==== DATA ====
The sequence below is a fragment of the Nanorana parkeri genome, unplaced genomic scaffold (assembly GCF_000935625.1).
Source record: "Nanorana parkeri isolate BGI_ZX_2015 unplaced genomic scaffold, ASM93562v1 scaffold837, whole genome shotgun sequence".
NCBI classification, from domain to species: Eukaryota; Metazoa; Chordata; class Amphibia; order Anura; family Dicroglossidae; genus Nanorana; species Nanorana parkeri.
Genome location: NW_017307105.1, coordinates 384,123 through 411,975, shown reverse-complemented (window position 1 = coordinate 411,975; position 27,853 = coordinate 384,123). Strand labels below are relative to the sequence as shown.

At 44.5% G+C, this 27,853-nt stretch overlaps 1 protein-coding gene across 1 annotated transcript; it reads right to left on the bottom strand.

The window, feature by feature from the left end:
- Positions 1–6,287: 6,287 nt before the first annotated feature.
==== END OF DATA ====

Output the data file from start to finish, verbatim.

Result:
The sequence below is a fragment of the Nanorana parkeri genome, unplaced genomic scaffold (assembly GCF_000935625.1).
Source record: "Nanorana parkeri isolate BGI_ZX_2015 unplaced genomic scaffold, ASM93562v1 scaffold837, whole genome shotgun sequence".
NCBI classification, from domain to species: Eukaryota; Metazoa; Chordata; class Amphibia; order Anura; family Dicroglossidae; genus Nanorana; species Nanorana parkeri.
Genome location: NW_017307105.1, coordinates 384,123 through 411,975, shown reverse-complemented (window position 1 = coordinate 411,975; position 27,853 = coordinate 384,123). Strand labels below are relative to the sequence as shown.

At 44.5% G+C, this 27,853-nt stretch overlaps 1 protein-coding gene across 1 annotated transcript; it reads right to left on the bottom strand.

The window, feature by feature from the left end:
- Positions 1–6,287: 6,287 nt before the first annotated feature.